An awkward silence descended over the table, broken by the youngest giving a chortle and banging her spoon against her plate.
“Now now, don’t do that love,” the mother shushed. She reached out and took the spoon away.
James watched the intrigue, his face closed as a shuttered window. That one hand still rested in his lap.
The mother set the offending spoon aside, and as usual, her eyes flicked for one second to that empty chair. She couldn’t help herself. If she had thought about it, probably she would have made an effort to avoid looking there. Maybe seeing that effort would have comforted James and made him think that perhaps she had forgiven him. But unconscious gestures reveal the most.
“It’s the anniversary tonight,” James said.
The whole table froze. In one motion, he had both cocked the gun and pulled the trigger, with an abruptness even they had not expected. For the first time every eye turned to James. Only the little girl kept playing with her fork.
“I know,” James told them. “I remembered.”
He turned to the mother, a pained crease between his brows.
“You have a candle, don’t you?” he whispered. “You always light it at 6 o’clock tonight. Where is it? Bring it out.”
“James…” Her eyes were darting now, quick as the candle flames. “I didn’t want to—”
“Bring it out.”
Wordlessly, the mother got up and took a candle from the mantlepiece. It was a thick, off-white cylinder of wax, with a hole in the center where the wick had melted down. Each year it got fractionally deeper as they lit it, for ten minutes, and then blew it out. The ten minutes was specific—just like the date, just like the time of six o’clock. It all had a significance.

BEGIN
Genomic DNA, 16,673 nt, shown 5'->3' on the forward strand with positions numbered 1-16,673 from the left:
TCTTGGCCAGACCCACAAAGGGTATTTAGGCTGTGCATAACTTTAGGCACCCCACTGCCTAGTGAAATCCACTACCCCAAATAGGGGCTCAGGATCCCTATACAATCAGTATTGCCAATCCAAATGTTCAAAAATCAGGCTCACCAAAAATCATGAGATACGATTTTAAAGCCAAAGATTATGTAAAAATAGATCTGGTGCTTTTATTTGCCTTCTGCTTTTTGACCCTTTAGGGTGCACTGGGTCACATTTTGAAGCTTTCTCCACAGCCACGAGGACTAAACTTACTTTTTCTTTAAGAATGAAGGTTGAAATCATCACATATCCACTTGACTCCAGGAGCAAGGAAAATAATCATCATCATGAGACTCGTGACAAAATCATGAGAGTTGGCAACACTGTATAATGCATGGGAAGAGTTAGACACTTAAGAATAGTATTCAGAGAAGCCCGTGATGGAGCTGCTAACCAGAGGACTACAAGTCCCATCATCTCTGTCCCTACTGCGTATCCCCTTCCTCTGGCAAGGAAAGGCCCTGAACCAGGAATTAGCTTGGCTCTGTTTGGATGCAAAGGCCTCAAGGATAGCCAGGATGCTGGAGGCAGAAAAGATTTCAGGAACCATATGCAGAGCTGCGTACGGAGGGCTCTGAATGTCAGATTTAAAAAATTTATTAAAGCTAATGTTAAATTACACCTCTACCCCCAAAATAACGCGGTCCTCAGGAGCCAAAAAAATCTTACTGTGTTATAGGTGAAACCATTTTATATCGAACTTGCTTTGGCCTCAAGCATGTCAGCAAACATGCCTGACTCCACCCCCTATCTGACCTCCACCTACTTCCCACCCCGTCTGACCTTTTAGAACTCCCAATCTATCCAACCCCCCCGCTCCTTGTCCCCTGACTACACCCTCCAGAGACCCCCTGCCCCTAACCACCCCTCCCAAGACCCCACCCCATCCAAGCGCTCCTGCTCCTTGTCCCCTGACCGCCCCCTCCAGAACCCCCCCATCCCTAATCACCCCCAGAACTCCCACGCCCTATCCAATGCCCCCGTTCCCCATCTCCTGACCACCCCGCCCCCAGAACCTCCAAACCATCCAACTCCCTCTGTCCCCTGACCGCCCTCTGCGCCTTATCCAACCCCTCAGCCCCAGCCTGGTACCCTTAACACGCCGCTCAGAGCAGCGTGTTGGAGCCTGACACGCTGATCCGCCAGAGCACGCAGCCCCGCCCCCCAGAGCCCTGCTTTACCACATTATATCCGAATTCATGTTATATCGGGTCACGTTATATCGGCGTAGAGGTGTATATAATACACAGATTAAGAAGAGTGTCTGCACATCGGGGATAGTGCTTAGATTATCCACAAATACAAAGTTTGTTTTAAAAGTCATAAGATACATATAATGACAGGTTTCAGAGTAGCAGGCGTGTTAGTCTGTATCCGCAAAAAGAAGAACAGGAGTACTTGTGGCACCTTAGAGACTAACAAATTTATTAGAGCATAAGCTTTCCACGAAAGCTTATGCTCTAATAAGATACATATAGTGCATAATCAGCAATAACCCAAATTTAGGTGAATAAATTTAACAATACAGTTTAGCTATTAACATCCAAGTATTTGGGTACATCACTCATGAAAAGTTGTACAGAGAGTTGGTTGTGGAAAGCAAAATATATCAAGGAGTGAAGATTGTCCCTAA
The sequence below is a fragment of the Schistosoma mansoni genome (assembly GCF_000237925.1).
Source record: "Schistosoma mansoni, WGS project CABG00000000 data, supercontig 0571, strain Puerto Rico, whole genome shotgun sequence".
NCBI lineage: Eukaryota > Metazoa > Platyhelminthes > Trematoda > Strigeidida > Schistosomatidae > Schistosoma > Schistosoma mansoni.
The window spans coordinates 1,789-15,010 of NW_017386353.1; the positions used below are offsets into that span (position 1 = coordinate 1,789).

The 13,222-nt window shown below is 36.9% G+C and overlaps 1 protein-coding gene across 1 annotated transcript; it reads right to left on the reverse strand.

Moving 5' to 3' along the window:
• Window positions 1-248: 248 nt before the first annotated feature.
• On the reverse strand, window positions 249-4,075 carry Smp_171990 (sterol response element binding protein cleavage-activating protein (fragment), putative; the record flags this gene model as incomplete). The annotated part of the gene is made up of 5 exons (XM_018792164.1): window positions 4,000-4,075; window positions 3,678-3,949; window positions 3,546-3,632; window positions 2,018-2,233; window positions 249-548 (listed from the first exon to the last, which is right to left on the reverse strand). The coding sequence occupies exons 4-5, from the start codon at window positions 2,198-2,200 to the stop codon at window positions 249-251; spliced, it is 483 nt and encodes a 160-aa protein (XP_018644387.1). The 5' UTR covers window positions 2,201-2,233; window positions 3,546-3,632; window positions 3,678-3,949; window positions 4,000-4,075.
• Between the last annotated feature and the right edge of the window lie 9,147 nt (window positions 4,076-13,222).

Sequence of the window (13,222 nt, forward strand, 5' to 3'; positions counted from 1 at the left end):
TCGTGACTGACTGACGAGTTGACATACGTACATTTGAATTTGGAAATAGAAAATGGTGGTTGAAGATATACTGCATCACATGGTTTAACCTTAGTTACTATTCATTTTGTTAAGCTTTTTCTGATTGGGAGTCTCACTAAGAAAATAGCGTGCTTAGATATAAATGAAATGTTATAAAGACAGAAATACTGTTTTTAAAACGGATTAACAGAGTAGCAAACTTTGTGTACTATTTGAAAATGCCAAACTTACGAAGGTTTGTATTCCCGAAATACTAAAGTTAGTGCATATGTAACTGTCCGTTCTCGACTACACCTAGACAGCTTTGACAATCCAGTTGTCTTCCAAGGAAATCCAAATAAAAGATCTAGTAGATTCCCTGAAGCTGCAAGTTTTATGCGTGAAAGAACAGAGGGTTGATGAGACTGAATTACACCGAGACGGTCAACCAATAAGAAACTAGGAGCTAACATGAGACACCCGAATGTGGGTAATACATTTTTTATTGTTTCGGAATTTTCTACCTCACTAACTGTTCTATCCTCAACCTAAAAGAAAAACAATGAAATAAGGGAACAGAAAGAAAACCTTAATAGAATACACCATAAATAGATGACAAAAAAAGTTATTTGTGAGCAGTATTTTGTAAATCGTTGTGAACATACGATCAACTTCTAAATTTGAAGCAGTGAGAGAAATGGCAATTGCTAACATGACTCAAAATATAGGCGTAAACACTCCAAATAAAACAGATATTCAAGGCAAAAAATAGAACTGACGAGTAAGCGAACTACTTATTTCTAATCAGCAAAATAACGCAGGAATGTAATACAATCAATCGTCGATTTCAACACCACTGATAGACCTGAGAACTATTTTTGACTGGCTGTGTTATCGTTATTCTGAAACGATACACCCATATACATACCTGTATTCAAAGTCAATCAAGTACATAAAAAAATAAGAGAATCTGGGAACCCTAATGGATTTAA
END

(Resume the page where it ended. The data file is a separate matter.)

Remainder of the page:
The mother set the candle, with its metal filigree cage, in the center of the table.
The others, knowing the ritual, sat up a little straighter. James remained motionless in his seat; he stared at the wick as his mother put a match to it. The tip of waxy string spat and then burned, exuding a little bubble of warm light.
“Start counting,” James said. He stared into the candle flame, like a man in a trance. The tongues of flame flickered just slightly in the pupils of his eyes.
“1, 2, 3, 4, 5,” the youngest cried at the top of her lungs. Susannah hushed her in a panic, letting loose a nervous giggle. Teri just stared at her youngest sister like a theatregoer judging an ill-placed moment of comic relief—jarring, off-key. The mother and father, for once, barely noticed their youngest’s antics. Their eyes were riveted on James, like James’s eyes were riveted on the candle.
“I counted too,” James whispered. His voice was so low, he might have been talking to himself. “I counted every second it took the ambulance to arrive, every minute they worked on him… until nothing could be done.”
Passed away at six hours, ten minutes, on January the 16th. Blunt force trauma to the head, crushed lung, multiple abdominal injuries. Passenger side of car completely crushed.
“The paramedics said you did exactly what you were supposed to,” the mother told him. “Calling 911, staying with him—” Her voice was forcibly positive, chipper almost. Everyone tried to ignore how obvious it was how hard she was trying. On the wall, the dining room clock ticked obtrusively, reminding the family that it was still keeping time, still counting off the seconds, the minutes…
“Not that night.” James shook his head, back and forth. “One night, I mess up. One night, and nothing’s ever the same afterwards. Nothing.”
Driver unharmed. No witnesses to the collision.
Tick, tick, tick. The little girl, subjected to silence, hummed her ABCs in a sing-song rhythm.
The mother opened her mouth to contradict James. But no rebuttal came forth. She looked over at the father, her husband. But his jaw was tight, his eyes at once cold and teary. He held the place of defense, but he could not muster a response.
“We don’t blame you,” Susannah said as she fussed with her napkin. “You know that, don’t you? Of course, nothing’s the same, how could it be? But you’re still… our brother… and we still… love you just the same…”
Her normally fluid prattle trailed off, like the trickle of water from a drying spring. James was staring at her, and in the face of his pained, accusing eyes, she couldn’t continue to invent excuses. No amount of words could make up for the dinners he had not been invited to, the memories he had not shared, the days their family had spent apart.